When the Spanish rebuilt the fort in 1752, free blacks returned there. After the British victory against the French in the Seven Years' War, it took over East Florida in a related trade with Spain. Most of the residents and military evacuated to Cuba, Francisco Menéndez and most of the free blacks went with them, to escape being re-enslaved by British colonial forces. Fort Mose Historic State Park Siege of St. Augustine Francisco Menéndez Invasion of Georgia Battle of Bloody Marsh Burnett, Gene M.. Florida's Past: People and Events That Shaped the State. Pineapple Press Inc. ISBN 978-1-56164-139-0 De Quesada, A. M.. A History of Florida Forts: Florida's Lonely Outposts; the History Press. ISBN 978-1-59629-104-1 Gómez, Santiago: La Guerra de la Oreja de Jenkins. Combates en el Caribe. Operaciones principales. Revista de Historia Naval Henderson, Ann L.. Spanish Pathways in Florida, 1492–1992. Pineapple Press Inc. ISBN 978-1-56164-004-1 Jones, Maxine D.. African Americans in Florida. Pineapple Press Inc. ISBN 978-1-56164-031-7 Landers, Jane.
Black Society in Spanish Florida. University of Illinois Press. ISBN 978-0-252-06753-2 Linebaugh and Marc
Action of 14 June 1742
The Action of 14 June 1742 was a minor naval battle of the War of the Austrian Succession in which a small British squadron under Captain Richard Norris burned 5 Spanish royal galleys at the French port of Saint Tropez. Norris had surprised the galleys near Sainte-Marguerite and had chased and driven them into the French port; the British captain, in spite of alleged French neutrality, followed the Spanish vessels into the port and destroyed them at slight cost. By 1742, the Commander-in-Chief of the Royal Navy in the Mediterranean, Admiral Nicholas Haddock, had failed to force the Spanish fleet into an action, worn out with years and disappointments, resigned his command to Rear Admiral Richard Lestock, it was Vice Admiral Thomas Mathews, with a reinforcement of seven ships of the line, who replaced him as Commander-in-Chief. Matthews based the British fleet at the Piedmontese port of Villefranche-sur-Mer and at the Hyères islands and dispatched several squadrons to cruise in search of Spanish vessels.
On 13 June 1742, the British squadron cruising off Cape Garoupe, under Captain Richard Norris of the 60-gun HMS Kingston sighted 5 Spanish galleys with guns and military stores for the Spanish army in Italy leaving the anchorage at Sainte-Marguerite. This vessels were the Patrona, the San Felipe, the Soledad, the Santa Teresa and the San Genaro and were commanded by General Don Donato Domas. Norris, who had with him, besides his own fourth-rate ship of the line, the 50-gun HMS Oxford, the sloop Spence and the fireship Duke, chased the galleys and drove them into the French port of Saint Tropez. Norris, arriving off the port, sent a message requesting the governor of Saint Tropez that the Spanish galleys might be denied shelter and sent to the sea; the French governor refused and at the evening Norris prepared to attack. His two ships of the line anchored close to it. At 1 am the fireship, under Captain Callis, was dispatched to burn the galleys together with all the boats of the squadron under the cover of Oxford and Kingston.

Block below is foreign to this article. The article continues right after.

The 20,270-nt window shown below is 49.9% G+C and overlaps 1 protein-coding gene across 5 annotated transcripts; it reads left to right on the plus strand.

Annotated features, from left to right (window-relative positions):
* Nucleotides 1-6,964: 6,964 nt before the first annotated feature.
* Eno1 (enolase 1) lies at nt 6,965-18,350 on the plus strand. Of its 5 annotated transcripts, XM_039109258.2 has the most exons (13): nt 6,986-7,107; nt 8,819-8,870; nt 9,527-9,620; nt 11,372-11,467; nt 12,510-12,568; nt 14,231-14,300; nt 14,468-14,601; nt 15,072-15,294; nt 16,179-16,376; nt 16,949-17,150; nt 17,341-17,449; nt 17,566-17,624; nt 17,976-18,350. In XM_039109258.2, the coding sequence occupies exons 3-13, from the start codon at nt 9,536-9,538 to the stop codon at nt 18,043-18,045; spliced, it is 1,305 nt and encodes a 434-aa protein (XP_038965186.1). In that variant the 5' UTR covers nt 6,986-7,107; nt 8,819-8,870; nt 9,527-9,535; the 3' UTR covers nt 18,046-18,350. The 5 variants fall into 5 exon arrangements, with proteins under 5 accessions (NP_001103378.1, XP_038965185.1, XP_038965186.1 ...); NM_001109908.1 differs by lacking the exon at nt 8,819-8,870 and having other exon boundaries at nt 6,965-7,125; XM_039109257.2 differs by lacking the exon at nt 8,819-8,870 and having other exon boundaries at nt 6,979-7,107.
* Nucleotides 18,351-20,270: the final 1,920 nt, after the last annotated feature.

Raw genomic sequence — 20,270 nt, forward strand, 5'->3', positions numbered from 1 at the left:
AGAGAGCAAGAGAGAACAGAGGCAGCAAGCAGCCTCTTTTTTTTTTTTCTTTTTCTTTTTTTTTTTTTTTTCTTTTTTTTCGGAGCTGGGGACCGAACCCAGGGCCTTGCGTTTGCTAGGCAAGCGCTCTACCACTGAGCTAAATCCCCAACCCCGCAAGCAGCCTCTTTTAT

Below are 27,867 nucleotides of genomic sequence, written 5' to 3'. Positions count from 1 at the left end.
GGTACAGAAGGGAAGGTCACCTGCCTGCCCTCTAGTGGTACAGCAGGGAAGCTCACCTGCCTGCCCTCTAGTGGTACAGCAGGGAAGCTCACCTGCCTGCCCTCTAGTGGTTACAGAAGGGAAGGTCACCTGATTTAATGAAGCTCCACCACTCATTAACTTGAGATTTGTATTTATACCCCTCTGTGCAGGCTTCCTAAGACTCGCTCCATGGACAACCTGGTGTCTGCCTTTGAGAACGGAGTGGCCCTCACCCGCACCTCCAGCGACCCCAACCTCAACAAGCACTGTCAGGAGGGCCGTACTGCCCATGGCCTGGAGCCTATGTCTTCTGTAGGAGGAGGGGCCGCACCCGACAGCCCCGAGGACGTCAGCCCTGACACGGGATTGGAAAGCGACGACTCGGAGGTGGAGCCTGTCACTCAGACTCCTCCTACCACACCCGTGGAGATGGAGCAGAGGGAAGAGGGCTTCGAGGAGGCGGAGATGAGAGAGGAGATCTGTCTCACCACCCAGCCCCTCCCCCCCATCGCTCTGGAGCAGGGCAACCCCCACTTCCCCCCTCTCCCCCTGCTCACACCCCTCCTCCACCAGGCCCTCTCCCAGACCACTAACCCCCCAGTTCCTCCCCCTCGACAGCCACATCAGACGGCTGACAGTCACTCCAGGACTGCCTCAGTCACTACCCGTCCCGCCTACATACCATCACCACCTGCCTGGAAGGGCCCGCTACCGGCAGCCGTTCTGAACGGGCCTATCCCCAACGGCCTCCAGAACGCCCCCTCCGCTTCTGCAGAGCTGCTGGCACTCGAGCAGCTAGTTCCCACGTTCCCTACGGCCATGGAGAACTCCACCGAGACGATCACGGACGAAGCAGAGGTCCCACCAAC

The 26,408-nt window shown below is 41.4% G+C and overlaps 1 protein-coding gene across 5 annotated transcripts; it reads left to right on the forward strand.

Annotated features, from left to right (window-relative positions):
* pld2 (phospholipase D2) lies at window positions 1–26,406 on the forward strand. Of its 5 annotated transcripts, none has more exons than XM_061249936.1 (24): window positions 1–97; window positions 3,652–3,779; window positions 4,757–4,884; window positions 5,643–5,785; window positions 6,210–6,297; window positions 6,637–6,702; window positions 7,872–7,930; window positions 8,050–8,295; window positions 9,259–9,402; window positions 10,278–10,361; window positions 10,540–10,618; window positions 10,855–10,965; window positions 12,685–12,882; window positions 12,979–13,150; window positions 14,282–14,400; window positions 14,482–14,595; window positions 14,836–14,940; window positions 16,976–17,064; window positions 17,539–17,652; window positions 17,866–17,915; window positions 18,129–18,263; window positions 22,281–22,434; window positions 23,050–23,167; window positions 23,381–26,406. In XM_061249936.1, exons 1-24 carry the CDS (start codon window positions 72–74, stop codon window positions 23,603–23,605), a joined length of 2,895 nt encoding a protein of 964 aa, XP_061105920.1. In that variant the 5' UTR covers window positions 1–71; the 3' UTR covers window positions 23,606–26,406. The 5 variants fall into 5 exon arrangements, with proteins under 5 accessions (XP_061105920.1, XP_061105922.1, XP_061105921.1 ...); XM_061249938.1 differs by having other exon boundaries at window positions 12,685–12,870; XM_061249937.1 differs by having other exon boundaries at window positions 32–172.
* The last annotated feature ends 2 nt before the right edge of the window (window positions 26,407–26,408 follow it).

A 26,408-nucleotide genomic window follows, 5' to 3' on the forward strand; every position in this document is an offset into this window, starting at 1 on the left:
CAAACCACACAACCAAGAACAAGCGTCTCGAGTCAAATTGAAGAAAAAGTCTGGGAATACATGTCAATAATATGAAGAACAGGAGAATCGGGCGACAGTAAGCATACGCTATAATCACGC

Just as the fireship entered the mole, the galleys opened fire. The five burned along with the fireship; the Spanish sailors escaped by swimming to shore. Those who survived joined the Spanish fleet under Admiral Juan José Navarro at Toulon; the French authorities filed a complaint for the breaking of his neutrality. In fact, they were deliberately assisting the Spanish by giving them the use and shelter of their ports. According to the British historian Edward Cust, "the French flag had so been allowed to save the Spanish ships that it was thought right to deprive it of all pretext of neutrality". Captain Callis of the Duke was awarded with a golden medal by the King George II, he was posted to HMS Assistance. Donato Domas and the captains of the Spanish galleys were court-martialled and acquitted as it was found that they had fulfilled his duty. Clowes, W. Laird; the royal navy: a history from the earliest times to the present. London: S. Low and company, limited. Cust, Edward. Annals of the wars of the eighteenth century, compiled from the most authentic histories of the period: 1739-1759.
London: Mitchell's Military Library. Fernández Duro, Cesáreo. Armada española desde la unión de los reinos de Castilla y de León. Vol VI. Madrid: Sucesores de Rivadeneyra. Richmond, Herbert W.. The Navy in the War of 1739-48. Cambridge: Cambridge University Press